I'm a 19 year old female, in December of 2013 I had a EKG, echo, stress test, and blood work... All came back with nothing! But, yesterday I was laying down and got a sudden case of nausea, my heart starting to beat really fast and this lasted about 10 minutes! It went away, blood pressure was fine the whole time and my heart rate went back normal, today it happened again but it only lasted a few seconds, and also when this happens a get just a little light headed, any suggestions on what this May be?
How fast was "really fast"? Details are very important! So you had all of these tests prior to having the "really fast" heart beat. Did something happen before that prompted you to get these tests performed?
When it occurred today, how did the rapid beating begin? When you say it goes back to normal, explain how that happens? I would like for you to tell me as opposed to prompting you with potential answers. Just tell us how you feel it.
Don't really know how fast but my normal heart rate is 65-75 and I can't tell when it accelerates higher than normal, I went to the heart dr because I have anxiety and was afraid of a heart attack so the dr wanted to make sure, turns out they said it was acid reflux, I also wore a 24hour heart monitor... It just comes on suddenly I can feel it in my throat then I feel like I could throw up, then it eases off
I think it's really important that in the future maintain a cool head when this occurs, and pause for a moment and listen to your body. I know that may be hard to do, but look at it this way: It didn't kill you the first time it happened, so it's probably not going to this time either.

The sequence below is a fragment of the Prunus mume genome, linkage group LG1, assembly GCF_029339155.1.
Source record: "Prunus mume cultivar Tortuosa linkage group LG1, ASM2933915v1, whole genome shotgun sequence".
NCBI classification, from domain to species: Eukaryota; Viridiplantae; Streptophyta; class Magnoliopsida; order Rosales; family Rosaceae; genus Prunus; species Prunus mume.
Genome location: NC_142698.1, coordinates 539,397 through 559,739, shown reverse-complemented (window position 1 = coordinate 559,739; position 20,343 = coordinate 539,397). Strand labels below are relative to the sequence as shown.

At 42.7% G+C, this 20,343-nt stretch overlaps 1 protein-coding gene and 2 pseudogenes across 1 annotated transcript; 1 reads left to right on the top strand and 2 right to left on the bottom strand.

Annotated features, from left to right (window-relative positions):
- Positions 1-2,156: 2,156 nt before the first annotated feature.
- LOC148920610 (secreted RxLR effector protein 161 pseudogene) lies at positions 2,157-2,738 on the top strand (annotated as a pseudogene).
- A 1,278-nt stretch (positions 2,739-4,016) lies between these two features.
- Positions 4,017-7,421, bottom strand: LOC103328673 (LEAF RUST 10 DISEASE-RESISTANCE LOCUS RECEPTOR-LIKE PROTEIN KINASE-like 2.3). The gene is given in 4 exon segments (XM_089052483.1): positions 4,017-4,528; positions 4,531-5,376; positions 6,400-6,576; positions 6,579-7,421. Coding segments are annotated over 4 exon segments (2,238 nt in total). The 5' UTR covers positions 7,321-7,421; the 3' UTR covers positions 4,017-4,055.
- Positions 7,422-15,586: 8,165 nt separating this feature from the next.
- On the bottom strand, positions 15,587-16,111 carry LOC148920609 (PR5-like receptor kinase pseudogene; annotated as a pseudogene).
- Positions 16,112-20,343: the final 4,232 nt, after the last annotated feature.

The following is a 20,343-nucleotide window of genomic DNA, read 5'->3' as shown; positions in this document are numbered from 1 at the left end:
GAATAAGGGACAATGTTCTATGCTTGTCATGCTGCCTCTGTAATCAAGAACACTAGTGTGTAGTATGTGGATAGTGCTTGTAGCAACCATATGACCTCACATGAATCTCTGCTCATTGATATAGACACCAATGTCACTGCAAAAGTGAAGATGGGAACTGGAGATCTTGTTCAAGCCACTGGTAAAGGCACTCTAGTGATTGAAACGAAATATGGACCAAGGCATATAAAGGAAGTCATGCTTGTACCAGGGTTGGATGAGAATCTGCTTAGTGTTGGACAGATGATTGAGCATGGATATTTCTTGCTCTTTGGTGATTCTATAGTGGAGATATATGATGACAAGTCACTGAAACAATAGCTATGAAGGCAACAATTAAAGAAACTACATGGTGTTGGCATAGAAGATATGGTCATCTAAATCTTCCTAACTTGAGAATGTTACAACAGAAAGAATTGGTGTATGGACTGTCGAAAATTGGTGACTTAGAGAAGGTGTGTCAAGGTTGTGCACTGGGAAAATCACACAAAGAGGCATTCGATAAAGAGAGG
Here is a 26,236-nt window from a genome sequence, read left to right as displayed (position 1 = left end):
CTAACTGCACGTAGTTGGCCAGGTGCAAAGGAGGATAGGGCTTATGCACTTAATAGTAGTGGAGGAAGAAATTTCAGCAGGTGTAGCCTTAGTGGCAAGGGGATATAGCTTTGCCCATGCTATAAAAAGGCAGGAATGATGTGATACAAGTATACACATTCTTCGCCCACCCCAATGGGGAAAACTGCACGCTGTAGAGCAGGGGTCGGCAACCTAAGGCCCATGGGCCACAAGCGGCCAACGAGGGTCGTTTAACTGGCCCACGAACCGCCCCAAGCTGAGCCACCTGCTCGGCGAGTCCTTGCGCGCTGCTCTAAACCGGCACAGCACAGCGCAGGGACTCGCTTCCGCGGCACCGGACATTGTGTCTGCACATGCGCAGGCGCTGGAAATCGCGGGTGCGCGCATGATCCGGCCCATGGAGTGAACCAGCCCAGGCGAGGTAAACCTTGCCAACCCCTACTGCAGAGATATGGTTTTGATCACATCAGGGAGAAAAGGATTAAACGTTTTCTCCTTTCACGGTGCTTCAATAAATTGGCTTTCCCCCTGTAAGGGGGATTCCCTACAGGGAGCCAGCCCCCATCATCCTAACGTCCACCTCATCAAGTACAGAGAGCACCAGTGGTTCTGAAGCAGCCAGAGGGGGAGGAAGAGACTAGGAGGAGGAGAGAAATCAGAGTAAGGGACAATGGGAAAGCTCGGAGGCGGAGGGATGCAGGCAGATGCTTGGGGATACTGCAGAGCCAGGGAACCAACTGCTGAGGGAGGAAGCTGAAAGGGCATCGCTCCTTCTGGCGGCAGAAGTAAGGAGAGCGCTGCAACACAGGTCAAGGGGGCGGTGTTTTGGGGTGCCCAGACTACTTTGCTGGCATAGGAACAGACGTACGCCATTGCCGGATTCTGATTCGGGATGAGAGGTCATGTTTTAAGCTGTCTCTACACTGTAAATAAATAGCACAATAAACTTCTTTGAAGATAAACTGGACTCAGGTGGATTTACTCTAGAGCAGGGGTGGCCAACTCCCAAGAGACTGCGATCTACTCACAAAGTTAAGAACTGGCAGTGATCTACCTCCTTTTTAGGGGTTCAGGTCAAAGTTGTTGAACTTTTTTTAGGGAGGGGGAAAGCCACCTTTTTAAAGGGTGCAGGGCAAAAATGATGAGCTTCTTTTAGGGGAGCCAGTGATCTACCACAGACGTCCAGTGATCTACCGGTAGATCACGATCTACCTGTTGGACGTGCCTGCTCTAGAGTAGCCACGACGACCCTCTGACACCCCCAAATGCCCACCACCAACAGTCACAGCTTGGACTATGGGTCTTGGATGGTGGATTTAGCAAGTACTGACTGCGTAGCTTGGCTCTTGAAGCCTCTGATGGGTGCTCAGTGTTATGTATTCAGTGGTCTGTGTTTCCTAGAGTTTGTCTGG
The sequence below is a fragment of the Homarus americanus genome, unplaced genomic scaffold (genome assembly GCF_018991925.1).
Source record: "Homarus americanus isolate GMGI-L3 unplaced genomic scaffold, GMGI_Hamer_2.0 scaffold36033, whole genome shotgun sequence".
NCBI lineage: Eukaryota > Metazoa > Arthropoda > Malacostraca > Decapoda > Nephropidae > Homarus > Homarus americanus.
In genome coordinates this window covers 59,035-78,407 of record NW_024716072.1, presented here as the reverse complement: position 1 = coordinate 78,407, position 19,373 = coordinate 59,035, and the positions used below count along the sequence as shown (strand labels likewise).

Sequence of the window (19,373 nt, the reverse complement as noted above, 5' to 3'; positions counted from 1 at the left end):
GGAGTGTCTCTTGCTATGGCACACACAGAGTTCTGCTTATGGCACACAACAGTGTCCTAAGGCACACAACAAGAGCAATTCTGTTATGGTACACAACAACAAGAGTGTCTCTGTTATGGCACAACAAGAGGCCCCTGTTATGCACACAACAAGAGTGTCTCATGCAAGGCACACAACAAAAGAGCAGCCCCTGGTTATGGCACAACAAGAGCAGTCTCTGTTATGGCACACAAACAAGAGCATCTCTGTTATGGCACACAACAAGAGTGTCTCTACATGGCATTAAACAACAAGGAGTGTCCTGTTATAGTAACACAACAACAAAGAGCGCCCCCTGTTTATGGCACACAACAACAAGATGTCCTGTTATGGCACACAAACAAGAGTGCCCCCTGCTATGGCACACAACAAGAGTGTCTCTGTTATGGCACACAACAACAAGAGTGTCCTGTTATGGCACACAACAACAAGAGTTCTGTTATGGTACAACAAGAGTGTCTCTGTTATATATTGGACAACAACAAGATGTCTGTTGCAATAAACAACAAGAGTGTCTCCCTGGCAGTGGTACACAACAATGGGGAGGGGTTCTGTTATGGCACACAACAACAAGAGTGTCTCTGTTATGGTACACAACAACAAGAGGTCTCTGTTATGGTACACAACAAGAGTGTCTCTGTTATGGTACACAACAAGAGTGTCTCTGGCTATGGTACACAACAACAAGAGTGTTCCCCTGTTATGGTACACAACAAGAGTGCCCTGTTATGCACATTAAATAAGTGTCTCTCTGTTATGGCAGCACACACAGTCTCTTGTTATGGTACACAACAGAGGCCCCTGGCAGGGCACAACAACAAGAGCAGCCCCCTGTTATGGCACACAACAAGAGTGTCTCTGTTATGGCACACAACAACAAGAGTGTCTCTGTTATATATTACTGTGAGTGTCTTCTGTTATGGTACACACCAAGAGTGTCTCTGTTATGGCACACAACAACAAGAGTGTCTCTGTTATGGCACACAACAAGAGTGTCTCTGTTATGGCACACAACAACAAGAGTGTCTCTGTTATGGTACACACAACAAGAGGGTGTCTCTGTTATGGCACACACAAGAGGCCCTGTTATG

A) How did that feel when it started to race? Did I feel it suddenly or gradually?
B) How fast is it going? If it's so fast that you can only measure 5 seconds worth, then measure 5 seconds and multiply by 12.
C) When it slows down, how does it slow down, gradually or suddenly? Does my chest feel different when it "goes back to normal"?
All of these symptoms provide clues to your cardiologist and gives us a better guess at what you may be experiencing. You don't want to be treated for anxiety when you have a valid heart issue. But this happens all of the time. You go to your general practice physician with a normal heart rhythm, no issues, so the physician often treats you like it's anxiety. Do not let this happen to you! There are some serious anti-anxiety medications like the SSRI and SNRI family of drugs that once you are on are very difficult to wean yourself off of. I recently witnessed my wife who had missed her SNRI for 3 days due to illness in a state like I have never seen in our 45 years together. We were preparing for a trip to the ER when I forced her to begin the medicine again despite the nausea she was experiencing. Within 3 hours she was sitting up and asking for food again. The next day she was up, walking around and packing for a trip we had delayed. So these drugs are something you don't want to get involved with if you have a cardiac issue. So the next time, be calm, stay cool, and note what's going on inside you.
Well... what I'm saying is you should be careful how you describe what you're feeling to your physician. Don't lead him, but give him a precise list of symptoms. For instance, instead of saying that it felt like you were having palpatations, say my heart suddenly began racing. I measured it at 190. This is taking generalized terms and focusing it down to a few possibilities.
Now, from what you noted above, with a duration of 10 minutes, you COULD have experienced SVT. This type of condition usually remains hidden in an EKG. The only way to actually "see" it is to have it recorded while it's happening. If this happens several times a month, a good way to capture it is by wearing a small 2 lead monitor for a month long duration. It's how most of us with this condition were able to catch it, and have it treated. A sudden, racing heart that ends in a similar fashion COULD be SVT.
None of the tests you had done including the EKG would show SVT unless you had an SVT episode during the stress test. Of course, we don't know if this is what you may have. It's just a guess. SVT is an electrical issue within your heart. You should read up on SVT, what it is, and how it can be treated.
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